age & stage

 

As I read this article on my local news website, my heart felt like it was in my throat and tears formed in the corner of my eyes. I can’t imagine what this beautiful family is experiencing at all, but I can imagine what Emily must have been going through before her death.
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My son was just barely two years old and I had just found out I was pregnant again. My marriage was not fantastic but better than the years earlier. We had bought our first home and I had just quit my job to be a stay at home mom. Since I was pregnant, I stopped talking an anti-anxiety medication that I realized I was relying a little bit too much on for sleep, but didn’t expect it to be too rough. And what I started experiencing was some anxiety going to bed at night, fear of not sleeping. Now it seems really silly to say, “I was afraid of not being able to sleep.” But it was honest to God 110% the truth. It would start a tailspin of panic attacks and a huge dive in my mental health. It stopped just being at night, it was following me at all times. Never sleeping. Watching the clock all night long, tick tick tick while trying to slow down my heart rate. It would just get worse. After fighting the night all night every night, I would be a walking zombie on the brink of a break down while trying to function as a new mother and also carry a baby inside my body. My eyes always burned, my heart was always racing so fast, my adrenaline was always making me sweat and causing such weird symptoms. Every little thing I had to do took way too much energy. I did this every day and every night. I tried everything. Hot baths, classical music, vitamins and supplements, massage therapy, reading, praying, watching movies, boring movies, therapy, ER visits, calling hotlines. I would be outside in the sun on a beautiful day and watching families in their yards, while I was sitting on the porch feeling like I was under my very own dark cloud. I was screaming inside but felt like no one understood what I was experiencing. My panic attacks obviously turned into major depression. I got to the point where I thought about aborting the baby so I could drown myself in sleeping medication so I could just shut off my body. People would always say, “at some point your body HAS to shut down and fall asleep.” But it wouldn’t. It would want to, but my mind and heart racing wouldn’t stop. It was the weirdest battle I would fight day in and day out, every hour. I started finally sneaking Ativan (anti-anxiety) medication that used to help me. After taking it, I would read about the side effects if you took it while pregnant. It would say that the baby could come out with a cleft lip and palette. I would just imagine having this baby and seeing him/her with a cleft palette and not be able to live with myself. I would cry and call nurses and hotlines asking if I could get an ultrasound that day just to see if my baby had the cleft lip/palette. My husband at the time, didn’t know what to do for me. He finally drove me to the ER when I was freaking out and crying. They literally looked at me almost with disgust. They sent me home with 2 Ambien and told me to check with my gynecologist on Monday morning. The minute I took the Ambien, it was as if my body and mind would start to calm down. So Monday I got right into my doctor and she explained that it was much healthier to take an Ambien to sleep for the baby, then go through such trauma like I was putting myself through. The guilt from taking any medication ate at me, but after she explained it that way, I relaxed a little but it still bothered me. So I would have anxiety all day but in the afternoon I would start getting ready to take the pill just waiting for the relief it brought. I would take it as early as 6 pm. I didn’t care about the side effects, like how crazy I would act and not remember the next day. It was such an unhealthy cycle. Anything was better than not putting myself through the hell I had been through. My husband and family didn’t understand why  I would rely on this pill so much and why I would take it so early, rather than not right before bed. This went on all through my pregnancy and after, but I was functioning. I was able to be a mom and a normal human being, but night came and I couldn’t go without my special pill. When my daughter was born and I saw her for the first time, she was perfect. I was still so afraid that I had caused her to have some type of problem with her looks or her health, but when I saw her I bawled. She was beautiful and seemed to be perfect. I fell in love and cried and prayed to God thanking him for her and that I was able to carry and deliver her and she was healthy. But even in the hospital, I was relying upon something for sleep. This went on and on. I’ll never forget when I went to take it at night and realizing my 90 supply bottle was no where to be found. I usually had it in my purse but realized it was missing. I immediately drove to the park where I was in the day and started going through the garbages. That was such a low knowing what a problem I had. I always told myself it was better than ever feeling those anxieties and panic attacks I would have all day and night long. I knew EXACTLY what it was like to have postpartum depression and to fight the battle that other women talked about. I continued to taking anti-depressant and Ambien for years, but after getting out of my unhealthy and toxic marriage, I also faced my problems with substance abuse. This was a huge issue in my life but I didn’t want to face it until reality set in after my divorce and that I had to look myself in the mirror and love me. I will never forget my therapist years ago would always say “Age and Stage” in response to my guilt for needing medication. What he meant by that was that there is an age and stage in all things. My babies were little then and I needed more help. That was the stage of my life then. Sleep was extremely important being a young and pregnant mom. But over the years, I have a new stage where I get more sleep and things are different and my focus and age has shifted. Luckily, after much hell and then help, I am finally in a place where I am no longer on anti-depressants nor do I need Ambien. There is one medication I am currently taking but I am weaning off that as well.  There is an Age & Stage in all things and we need to be kinder to ourselves and have self compassion. I have always been so understanding and compassionate with everyone else but myself. I look back and wish I would have been more loving and understanding of myself while going through such hard and traumatic times.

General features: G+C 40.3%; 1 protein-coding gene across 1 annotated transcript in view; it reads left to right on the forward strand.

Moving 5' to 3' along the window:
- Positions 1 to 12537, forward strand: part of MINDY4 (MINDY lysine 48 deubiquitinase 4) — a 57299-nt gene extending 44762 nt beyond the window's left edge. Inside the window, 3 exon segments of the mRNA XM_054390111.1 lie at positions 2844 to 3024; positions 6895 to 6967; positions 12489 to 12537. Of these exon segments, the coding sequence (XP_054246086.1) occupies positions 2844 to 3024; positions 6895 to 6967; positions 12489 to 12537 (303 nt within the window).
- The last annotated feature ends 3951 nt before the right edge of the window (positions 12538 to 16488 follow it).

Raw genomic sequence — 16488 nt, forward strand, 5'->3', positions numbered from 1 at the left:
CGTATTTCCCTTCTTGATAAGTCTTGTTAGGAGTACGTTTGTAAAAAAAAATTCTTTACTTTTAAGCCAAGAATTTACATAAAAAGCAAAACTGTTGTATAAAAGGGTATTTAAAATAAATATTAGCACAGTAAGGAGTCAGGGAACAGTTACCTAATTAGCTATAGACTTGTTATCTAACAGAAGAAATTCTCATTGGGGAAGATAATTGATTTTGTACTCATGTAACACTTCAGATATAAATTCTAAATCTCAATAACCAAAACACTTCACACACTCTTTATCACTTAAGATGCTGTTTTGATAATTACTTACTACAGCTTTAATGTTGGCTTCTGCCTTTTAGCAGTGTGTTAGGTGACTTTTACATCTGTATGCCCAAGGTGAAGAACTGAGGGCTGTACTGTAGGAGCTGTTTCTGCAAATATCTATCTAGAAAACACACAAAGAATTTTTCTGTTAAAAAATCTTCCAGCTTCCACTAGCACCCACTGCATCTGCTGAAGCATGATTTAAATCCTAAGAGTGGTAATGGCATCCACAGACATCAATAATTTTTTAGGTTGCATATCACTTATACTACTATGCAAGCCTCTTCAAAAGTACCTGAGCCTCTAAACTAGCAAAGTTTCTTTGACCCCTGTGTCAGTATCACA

Coming back to The Emily Effect, I pray for her husband and those sweet kids. I pray for the women that are currently in the struggle and wondering what to do, where to turn. Don’t keep it in. We are all in this together. There is too much judgement in life, we need to stop it in it’s tracks and fight against this illness. There are tools out there and sometimes they don’t feel like they fit you and your needs, but don’t give up. Talk about it. You are not alone. Keeping fighting until you succeed and overcome it. Remember, there is an age & stage in all things, things will change, perspectives and struggles shift. Grateful to my therapist, I kept a piece of paper in my wallet that said age & stage as a reminder. There is an age & stage to whatever problems you are dealing with right now, it won’t stay.

XoXo